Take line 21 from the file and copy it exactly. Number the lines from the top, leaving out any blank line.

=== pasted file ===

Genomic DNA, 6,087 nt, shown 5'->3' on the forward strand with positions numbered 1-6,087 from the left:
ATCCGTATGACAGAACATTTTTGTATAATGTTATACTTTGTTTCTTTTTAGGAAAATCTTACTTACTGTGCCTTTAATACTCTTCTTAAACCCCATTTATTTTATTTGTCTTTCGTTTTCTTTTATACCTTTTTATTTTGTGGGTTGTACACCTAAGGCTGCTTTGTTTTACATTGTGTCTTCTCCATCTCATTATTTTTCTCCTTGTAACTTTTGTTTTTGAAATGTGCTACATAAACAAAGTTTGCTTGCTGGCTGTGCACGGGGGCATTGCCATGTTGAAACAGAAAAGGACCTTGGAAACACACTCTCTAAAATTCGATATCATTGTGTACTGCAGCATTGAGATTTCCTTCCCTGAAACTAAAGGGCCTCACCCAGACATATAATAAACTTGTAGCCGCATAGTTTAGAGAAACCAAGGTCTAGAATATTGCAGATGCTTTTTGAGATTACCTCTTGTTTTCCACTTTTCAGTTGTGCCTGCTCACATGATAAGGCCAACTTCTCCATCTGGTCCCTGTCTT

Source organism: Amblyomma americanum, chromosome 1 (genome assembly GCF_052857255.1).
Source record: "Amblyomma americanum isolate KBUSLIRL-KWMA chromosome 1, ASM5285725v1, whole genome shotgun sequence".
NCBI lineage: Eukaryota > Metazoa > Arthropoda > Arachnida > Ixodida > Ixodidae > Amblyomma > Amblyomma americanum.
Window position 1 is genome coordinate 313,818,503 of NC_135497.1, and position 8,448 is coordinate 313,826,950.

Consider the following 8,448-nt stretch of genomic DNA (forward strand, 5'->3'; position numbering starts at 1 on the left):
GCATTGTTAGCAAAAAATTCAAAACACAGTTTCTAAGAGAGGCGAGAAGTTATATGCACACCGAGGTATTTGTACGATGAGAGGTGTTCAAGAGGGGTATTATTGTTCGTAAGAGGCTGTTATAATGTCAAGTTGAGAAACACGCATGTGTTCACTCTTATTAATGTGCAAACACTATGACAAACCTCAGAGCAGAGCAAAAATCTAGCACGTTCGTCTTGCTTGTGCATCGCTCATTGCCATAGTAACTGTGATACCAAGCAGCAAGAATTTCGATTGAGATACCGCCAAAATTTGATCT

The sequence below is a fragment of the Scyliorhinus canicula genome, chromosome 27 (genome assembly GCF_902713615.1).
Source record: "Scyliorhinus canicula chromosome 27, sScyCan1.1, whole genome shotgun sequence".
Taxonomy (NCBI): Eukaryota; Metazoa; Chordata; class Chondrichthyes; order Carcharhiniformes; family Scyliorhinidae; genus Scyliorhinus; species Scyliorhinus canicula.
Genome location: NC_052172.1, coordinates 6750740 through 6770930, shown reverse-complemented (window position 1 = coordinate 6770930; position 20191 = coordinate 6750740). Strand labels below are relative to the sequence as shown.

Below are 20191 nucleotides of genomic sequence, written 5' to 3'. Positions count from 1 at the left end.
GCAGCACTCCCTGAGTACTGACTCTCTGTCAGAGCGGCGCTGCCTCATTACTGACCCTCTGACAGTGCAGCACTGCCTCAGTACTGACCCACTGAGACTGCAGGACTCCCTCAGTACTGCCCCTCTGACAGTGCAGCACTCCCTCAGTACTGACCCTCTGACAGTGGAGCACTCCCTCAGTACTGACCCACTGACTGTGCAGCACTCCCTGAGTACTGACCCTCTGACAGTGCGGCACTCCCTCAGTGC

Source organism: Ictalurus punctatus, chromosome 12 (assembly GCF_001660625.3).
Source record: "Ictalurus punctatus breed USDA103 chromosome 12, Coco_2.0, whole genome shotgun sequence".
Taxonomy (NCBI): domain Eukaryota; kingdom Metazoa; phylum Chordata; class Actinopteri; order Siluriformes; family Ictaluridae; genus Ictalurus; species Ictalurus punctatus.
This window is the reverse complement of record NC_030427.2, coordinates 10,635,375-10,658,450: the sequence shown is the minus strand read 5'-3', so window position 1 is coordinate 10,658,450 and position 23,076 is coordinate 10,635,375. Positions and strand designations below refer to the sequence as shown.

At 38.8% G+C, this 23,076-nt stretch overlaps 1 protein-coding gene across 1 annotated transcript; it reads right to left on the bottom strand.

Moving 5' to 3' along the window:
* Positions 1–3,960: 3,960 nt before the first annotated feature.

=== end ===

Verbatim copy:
* Positions 1–3,960: 3,960 nt before the first annotated feature.